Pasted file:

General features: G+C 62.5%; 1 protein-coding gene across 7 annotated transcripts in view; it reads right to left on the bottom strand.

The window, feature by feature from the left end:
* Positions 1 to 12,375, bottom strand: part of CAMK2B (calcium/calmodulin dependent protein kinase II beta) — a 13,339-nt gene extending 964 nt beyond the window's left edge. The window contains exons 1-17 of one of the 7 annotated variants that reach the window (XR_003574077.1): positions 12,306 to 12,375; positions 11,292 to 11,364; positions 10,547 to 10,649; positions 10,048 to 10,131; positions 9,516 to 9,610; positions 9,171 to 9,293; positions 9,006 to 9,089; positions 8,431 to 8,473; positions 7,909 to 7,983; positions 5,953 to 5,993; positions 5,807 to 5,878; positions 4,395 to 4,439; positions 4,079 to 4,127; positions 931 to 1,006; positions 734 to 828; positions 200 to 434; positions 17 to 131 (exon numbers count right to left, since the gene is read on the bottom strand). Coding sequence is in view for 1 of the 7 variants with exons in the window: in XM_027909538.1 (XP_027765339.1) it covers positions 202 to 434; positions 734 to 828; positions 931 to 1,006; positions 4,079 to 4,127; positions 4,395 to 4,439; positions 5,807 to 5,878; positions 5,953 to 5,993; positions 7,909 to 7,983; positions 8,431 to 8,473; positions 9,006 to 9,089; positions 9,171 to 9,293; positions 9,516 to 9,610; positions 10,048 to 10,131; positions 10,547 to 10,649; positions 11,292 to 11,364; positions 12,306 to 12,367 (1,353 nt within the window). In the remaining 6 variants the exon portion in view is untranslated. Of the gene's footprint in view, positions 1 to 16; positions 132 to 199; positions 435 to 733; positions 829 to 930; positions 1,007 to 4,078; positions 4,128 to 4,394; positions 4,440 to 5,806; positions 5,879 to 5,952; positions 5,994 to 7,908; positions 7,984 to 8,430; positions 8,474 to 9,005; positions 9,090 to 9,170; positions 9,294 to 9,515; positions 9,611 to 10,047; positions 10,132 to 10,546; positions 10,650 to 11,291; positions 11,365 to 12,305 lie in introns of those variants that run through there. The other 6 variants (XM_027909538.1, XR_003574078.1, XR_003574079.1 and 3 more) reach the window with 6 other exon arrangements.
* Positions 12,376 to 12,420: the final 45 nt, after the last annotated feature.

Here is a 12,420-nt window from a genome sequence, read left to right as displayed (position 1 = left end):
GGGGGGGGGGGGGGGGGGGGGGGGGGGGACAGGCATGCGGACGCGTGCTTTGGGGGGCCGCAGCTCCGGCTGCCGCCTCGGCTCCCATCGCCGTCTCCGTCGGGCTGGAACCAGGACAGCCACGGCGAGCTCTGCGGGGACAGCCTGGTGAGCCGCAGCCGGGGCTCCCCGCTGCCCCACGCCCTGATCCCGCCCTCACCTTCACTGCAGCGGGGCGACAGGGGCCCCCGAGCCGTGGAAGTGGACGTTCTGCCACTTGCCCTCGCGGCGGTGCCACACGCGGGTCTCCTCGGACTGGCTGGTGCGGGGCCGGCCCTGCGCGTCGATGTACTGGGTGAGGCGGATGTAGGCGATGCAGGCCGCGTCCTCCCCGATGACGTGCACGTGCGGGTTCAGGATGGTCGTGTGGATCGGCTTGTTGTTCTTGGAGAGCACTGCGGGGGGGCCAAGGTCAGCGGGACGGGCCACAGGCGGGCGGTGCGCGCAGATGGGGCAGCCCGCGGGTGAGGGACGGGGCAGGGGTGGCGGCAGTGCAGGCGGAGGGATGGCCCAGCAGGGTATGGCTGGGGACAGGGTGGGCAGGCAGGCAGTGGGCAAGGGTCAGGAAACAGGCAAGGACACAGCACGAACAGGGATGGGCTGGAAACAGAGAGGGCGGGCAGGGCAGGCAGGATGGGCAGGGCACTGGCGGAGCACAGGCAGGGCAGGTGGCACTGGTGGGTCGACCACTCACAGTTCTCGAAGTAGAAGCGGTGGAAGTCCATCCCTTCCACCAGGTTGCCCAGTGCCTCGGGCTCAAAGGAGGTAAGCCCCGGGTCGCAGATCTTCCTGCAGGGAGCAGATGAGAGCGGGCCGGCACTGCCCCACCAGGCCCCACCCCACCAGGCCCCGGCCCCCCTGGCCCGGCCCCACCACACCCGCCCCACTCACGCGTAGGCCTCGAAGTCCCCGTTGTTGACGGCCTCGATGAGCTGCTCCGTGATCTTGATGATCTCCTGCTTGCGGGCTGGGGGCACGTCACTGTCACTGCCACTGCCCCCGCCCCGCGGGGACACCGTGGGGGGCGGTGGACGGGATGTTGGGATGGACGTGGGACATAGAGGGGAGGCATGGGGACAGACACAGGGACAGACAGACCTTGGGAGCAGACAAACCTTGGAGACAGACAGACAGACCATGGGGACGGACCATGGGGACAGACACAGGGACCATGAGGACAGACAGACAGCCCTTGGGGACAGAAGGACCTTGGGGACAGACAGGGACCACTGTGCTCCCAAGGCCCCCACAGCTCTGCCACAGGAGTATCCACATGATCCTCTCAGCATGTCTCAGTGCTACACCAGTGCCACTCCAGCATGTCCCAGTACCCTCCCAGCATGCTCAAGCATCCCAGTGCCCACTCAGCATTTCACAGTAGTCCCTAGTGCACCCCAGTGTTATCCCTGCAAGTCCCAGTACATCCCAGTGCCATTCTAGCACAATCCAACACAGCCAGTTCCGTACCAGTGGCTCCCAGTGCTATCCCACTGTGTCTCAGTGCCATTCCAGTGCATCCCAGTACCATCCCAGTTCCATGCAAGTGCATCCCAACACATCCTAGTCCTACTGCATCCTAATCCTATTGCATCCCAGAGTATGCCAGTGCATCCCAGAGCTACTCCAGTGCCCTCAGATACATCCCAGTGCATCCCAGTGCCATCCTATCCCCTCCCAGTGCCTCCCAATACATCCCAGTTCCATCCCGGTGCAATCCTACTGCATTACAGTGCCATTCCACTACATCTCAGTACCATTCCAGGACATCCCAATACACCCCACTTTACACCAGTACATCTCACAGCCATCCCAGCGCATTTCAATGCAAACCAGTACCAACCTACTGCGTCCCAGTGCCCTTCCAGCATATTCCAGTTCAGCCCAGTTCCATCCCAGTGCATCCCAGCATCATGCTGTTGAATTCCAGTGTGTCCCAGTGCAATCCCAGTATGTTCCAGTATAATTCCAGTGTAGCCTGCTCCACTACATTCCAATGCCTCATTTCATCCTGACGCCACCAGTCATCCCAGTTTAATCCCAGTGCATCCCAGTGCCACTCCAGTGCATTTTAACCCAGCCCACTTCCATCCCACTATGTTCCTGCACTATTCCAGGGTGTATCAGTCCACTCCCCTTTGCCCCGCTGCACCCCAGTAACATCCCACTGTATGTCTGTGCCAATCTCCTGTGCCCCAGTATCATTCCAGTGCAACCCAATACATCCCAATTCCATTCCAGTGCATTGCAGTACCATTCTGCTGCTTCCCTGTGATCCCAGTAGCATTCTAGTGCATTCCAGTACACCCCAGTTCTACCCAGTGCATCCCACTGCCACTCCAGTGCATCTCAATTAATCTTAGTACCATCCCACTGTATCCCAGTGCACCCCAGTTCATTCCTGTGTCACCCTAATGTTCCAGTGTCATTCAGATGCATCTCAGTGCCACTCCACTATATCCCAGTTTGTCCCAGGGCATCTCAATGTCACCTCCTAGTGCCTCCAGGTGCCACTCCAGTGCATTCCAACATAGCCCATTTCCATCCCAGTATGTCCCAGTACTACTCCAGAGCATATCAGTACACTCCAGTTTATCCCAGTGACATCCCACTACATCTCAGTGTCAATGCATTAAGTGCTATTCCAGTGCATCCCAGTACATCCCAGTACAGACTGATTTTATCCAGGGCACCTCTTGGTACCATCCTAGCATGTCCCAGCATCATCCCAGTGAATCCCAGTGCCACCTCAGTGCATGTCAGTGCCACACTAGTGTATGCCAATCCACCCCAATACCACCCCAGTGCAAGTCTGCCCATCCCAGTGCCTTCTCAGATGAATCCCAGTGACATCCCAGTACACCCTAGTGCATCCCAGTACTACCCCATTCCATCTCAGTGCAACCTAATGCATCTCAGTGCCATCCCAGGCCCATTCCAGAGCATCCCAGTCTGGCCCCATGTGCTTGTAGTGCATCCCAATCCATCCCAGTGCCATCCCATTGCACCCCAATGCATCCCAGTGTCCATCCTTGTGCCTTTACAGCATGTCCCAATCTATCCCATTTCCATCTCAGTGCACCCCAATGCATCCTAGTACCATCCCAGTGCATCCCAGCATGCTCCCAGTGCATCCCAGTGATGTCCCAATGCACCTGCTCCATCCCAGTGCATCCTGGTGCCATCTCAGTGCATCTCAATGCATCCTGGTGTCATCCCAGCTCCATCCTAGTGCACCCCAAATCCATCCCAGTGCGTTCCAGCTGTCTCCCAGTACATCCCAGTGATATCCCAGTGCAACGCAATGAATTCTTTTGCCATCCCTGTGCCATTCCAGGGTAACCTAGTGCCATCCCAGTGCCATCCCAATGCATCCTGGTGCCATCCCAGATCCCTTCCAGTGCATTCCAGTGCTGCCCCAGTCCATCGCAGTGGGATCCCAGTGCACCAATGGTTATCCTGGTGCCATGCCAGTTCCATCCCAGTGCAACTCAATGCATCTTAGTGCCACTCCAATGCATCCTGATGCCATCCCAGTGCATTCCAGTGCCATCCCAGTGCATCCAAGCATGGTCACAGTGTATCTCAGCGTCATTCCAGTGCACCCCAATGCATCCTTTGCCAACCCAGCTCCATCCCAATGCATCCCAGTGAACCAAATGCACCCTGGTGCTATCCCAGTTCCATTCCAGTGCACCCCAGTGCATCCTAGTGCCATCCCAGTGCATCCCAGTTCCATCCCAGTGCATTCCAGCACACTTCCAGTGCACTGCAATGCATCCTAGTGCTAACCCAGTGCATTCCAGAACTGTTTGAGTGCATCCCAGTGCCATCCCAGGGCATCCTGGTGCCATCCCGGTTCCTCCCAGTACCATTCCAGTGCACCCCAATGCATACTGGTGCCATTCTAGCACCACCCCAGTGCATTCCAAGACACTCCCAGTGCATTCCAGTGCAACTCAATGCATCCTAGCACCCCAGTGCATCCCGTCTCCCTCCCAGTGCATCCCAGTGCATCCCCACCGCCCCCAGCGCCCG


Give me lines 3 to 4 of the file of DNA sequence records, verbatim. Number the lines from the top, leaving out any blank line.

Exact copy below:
* Positions 1 to 12,375, bottom strand: part of CAMK2B (calcium/calmodulin dependent protein kinase II beta) — a 13,339-nt gene extending 964 nt beyond the window's left edge. The window contains exons 1-17 of one of the 7 annotated variants that reach the window (XR_003574077.1): positions 12,306 to 12,375; positions 11,292 to 11,364; positions 10,547 to 10,649; positions 10,048 to 10,131; positions 9,516 to 9,610; positions 9,171 to 9,293; positions 9,006 to 9,089; positions 8,431 to 8,473; positions 7,909 to 7,983; positions 5,953 to 5,993; positions 5,807 to 5,878; positions 4,395 to 4,439; positions 4,079 to 4,127; positions 931 to 1,006; positions 734 to 828; positions 200 to 434; positions 17 to 131 (exon numbers count right to left, since the gene is read on the bottom strand). Coding sequence is in view for 1 of the 7 variants with exons in the window: in XM_027909538.1 (XP_027765339.1) it covers positions 202 to 434; positions 734 to 828; positions 931 to 1,006; positions 4,079 to 4,127; positions 4,395 to 4,439; positions 5,807 to 5,878; positions 5,953 to 5,993; positions 7,909 to 7,983; positions 8,431 to 8,473; positions 9,006 to 9,089; positions 9,171 to 9,293; positions 9,516 to 9,610; positions 10,048 to 10,131; positions 10,547 to 10,649; positions 11,292 to 11,364; positions 12,306 to 12,367 (1,353 nt within the window). In the remaining 6 variants the exon portion in view is untranslated. Of the gene's footprint in view, positions 1 to 16; positions 132 to 199; positions 435 to 733; positions 829 to 930; positions 1,007 to 4,078; positions 4,128 to 4,394; positions 4,440 to 5,806; positions 5,879 to 5,952; positions 5,994 to 7,908; positions 7,984 to 8,430; positions 8,474 to 9,005; positions 9,090 to 9,170; positions 9,294 to 9,515; positions 9,611 to 10,047; positions 10,132 to 10,546; positions 10,650 to 11,291; positions 11,365 to 12,305 lie in introns of those variants that run through there. The other 6 variants (XM_027909538.1, XR_003574078.1, XR_003574079.1 and 3 more) reach the window with 6 other exon arrangements.
* Positions 12,376 to 12,420: the final 45 nt, after the last annotated feature.